The first shipments of COVID-19 vaccines have arrived in Canada’s territories.
N.W.T. Health Minister Julie Green tweeted on Monday evening that 7,200 doses of the Moderna vaccine had arrived in the territorial capital Yellowknife earlier in the day. They’re being kept at Stanton Territorial Hospital.
I am pleased to share that our first shipment of the <a href=”https://twitter.com/hashtag/Moderna?src=hash&ref_src=twsrc%5Etfw”>#Moderna</a> vaccine arrived safely in <a href=”https://twitter.com/hashtag/Yellowknife?src=hash&ref_src=twsrc%5Etfw”>#Yellowknife</a> today. 7,200 doses are located at Stanton Territorial Hospital to ensure vaccine stability and quality assurance. [1/2] <a href=”https://twitter.com/hashtag/nwtpoli?src=hash&ref_src=twsrc%5Etfw”>#nwtpoli</a> <a href=”https://twitter.com/hashtag/cdnpoli?src=hash&ref_src=twsrc%5Etfw”>#cdnpoli</a> <a href=”https://t.co/8XY5Ih965p”>pic.twitter.com/8XY5Ih965p</a>
A statement by Yukon Health Minister Pauline Frost issued Monday evening also confirmed that Yukon had received a shipment of 7,200 doses.
“This is a turning point in Yukon’s fight against COVID-19 and is a positive way to end 2020,” Frost said in the statement, adding that vaccinations will start next week with long-term care residents and staff.
The shipments are a portion of Moderna’s first vaccine shipment to Canada, which arrived on Dec. 24.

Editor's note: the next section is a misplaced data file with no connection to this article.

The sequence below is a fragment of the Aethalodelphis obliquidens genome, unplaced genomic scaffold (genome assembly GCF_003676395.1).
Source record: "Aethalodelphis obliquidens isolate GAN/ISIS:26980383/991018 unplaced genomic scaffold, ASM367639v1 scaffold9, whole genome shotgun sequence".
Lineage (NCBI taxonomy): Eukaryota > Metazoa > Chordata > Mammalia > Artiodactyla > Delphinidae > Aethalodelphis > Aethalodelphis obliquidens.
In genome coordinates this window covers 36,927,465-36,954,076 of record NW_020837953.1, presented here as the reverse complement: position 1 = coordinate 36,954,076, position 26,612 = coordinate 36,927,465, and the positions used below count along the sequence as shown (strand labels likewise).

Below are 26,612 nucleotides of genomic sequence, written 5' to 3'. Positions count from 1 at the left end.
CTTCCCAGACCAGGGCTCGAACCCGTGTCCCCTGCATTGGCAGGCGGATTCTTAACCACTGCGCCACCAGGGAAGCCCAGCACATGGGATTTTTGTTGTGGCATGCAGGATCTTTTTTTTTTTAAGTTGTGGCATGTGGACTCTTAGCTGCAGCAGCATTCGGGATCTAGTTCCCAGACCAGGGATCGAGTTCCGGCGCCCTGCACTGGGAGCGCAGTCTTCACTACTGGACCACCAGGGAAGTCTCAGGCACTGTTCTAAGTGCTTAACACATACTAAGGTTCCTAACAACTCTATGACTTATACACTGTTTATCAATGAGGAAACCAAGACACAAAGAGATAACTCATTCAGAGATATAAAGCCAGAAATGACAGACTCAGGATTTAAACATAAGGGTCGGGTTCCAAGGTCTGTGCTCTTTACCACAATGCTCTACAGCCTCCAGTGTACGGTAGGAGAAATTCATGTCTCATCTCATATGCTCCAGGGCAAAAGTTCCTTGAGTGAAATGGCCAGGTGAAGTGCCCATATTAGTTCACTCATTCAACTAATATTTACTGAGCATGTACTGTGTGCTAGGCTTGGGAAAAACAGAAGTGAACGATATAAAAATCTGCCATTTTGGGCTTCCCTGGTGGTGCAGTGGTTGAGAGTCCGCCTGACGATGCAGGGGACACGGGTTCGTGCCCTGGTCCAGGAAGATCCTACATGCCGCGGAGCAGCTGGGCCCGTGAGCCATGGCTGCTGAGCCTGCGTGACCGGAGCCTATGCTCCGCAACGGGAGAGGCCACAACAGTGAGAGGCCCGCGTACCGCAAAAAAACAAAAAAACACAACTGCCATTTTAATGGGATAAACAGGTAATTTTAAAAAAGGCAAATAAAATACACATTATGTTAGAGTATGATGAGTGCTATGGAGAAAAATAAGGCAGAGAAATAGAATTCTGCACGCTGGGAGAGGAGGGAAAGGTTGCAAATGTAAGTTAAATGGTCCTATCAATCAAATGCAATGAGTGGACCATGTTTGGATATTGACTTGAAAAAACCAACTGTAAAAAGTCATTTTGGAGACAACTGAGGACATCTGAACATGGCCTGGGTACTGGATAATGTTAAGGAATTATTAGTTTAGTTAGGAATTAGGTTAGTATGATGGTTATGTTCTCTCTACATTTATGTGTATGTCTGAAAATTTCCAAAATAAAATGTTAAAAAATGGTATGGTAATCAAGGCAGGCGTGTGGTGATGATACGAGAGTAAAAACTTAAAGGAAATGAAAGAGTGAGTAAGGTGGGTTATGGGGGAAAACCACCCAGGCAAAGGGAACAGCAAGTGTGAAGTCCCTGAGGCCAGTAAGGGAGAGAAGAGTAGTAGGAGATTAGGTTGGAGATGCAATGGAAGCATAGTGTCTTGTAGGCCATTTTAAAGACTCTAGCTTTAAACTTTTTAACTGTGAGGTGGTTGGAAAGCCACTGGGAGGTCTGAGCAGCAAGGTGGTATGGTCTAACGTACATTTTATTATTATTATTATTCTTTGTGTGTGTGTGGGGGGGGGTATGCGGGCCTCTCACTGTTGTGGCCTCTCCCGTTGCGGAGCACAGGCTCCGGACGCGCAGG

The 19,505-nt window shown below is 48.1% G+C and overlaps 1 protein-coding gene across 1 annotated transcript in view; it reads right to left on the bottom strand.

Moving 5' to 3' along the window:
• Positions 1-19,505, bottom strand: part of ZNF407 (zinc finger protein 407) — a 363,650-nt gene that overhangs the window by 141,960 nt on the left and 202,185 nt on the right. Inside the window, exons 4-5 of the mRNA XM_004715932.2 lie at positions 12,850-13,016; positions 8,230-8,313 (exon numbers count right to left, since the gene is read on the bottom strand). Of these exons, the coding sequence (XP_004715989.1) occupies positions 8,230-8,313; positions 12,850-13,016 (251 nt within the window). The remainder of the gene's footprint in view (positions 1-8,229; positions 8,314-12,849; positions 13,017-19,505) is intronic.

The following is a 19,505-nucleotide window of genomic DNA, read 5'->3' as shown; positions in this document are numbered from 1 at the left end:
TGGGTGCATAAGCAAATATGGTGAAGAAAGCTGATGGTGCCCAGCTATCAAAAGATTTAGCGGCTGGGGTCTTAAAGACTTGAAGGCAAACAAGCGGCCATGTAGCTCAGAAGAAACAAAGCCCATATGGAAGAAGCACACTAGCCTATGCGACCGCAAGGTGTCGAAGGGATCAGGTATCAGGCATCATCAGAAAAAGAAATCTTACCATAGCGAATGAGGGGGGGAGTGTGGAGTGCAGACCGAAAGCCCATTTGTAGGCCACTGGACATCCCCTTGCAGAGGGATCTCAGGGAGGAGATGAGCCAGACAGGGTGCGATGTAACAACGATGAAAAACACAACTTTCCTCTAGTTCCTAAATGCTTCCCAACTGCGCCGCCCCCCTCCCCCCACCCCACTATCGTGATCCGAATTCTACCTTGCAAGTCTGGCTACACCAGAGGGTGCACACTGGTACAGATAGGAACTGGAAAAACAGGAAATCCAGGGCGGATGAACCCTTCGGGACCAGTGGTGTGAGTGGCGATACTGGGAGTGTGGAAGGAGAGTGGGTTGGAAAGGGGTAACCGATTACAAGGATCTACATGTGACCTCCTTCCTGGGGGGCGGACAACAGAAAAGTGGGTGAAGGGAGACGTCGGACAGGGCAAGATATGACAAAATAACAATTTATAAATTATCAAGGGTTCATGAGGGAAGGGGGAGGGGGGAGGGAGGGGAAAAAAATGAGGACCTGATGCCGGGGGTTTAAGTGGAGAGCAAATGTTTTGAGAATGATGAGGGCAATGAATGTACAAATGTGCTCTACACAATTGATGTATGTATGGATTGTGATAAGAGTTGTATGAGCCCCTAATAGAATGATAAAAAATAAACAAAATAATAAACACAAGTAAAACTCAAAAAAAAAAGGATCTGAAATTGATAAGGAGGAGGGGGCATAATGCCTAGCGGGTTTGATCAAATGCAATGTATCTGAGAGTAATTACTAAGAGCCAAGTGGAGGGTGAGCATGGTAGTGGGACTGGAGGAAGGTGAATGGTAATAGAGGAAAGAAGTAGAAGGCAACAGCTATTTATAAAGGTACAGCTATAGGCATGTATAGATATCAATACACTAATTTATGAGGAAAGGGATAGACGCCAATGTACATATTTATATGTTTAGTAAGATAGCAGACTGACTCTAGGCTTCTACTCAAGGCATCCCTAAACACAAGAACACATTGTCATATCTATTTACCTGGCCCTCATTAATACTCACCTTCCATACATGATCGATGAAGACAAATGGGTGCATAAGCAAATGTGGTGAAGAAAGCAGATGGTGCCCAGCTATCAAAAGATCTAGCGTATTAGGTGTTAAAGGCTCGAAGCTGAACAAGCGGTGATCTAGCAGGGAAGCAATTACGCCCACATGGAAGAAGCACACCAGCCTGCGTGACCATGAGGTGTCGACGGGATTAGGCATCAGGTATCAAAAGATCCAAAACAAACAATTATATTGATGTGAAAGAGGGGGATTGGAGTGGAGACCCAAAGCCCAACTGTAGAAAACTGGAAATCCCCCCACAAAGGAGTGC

The Northwest Territories and Yukon, along with Nunavut, were waiting for the Moderna vaccine to begin their vaccination programs because they lack the health infrastructure necessary to safely store the Pfizer-BioNTech vaccine, which must be kept at -70 C to remain stable.
Yukon’s vaccine strategy identifies people working and living in long-term care homes, group homes, and shelters; health-care workers; senior citizens; and people living in rural and remote communities as priority groups for the vaccine.
Frost, who was at the airport when the vaccines arrived, told CBC News that there will be enough supply in the North to vaccinate a majority of the eligible adult population and that “we can now look forward to the future when we can start interacting with one another again.”
The N.W.T. has not released a detailed vaccination strategy, though they have indicated that one will be coming in early January, with vaccinations to residents beginning in the second week of 2021.
Earlier this month, N.W.T. Chief Public Health Officer Dr. Kami Kandola said that the territory’s strategy will prioritize those at risk of severe disease and those at high risk of bringing COVID-19 back into the territory. The strategy will involve consulting with Indigenous and community governments on how to prioritize doses.
The Northwest Territories has been one of the least hard-hit populations in Canada by the COVID-19 pandemic, with 24 total confirmed cases. All but one have recovered.
Yukon has had 60 total confirmed cases of COVID-19, with one death. None of those cases are currently active.
The territories have been identified as a priority for vaccinations due to their remoteness and lack of health infrastructure. All three territories have stated that they expect to receive enough doses of the Moderna vaccine to vaccinate 75 per cent of their adult population by March 2021.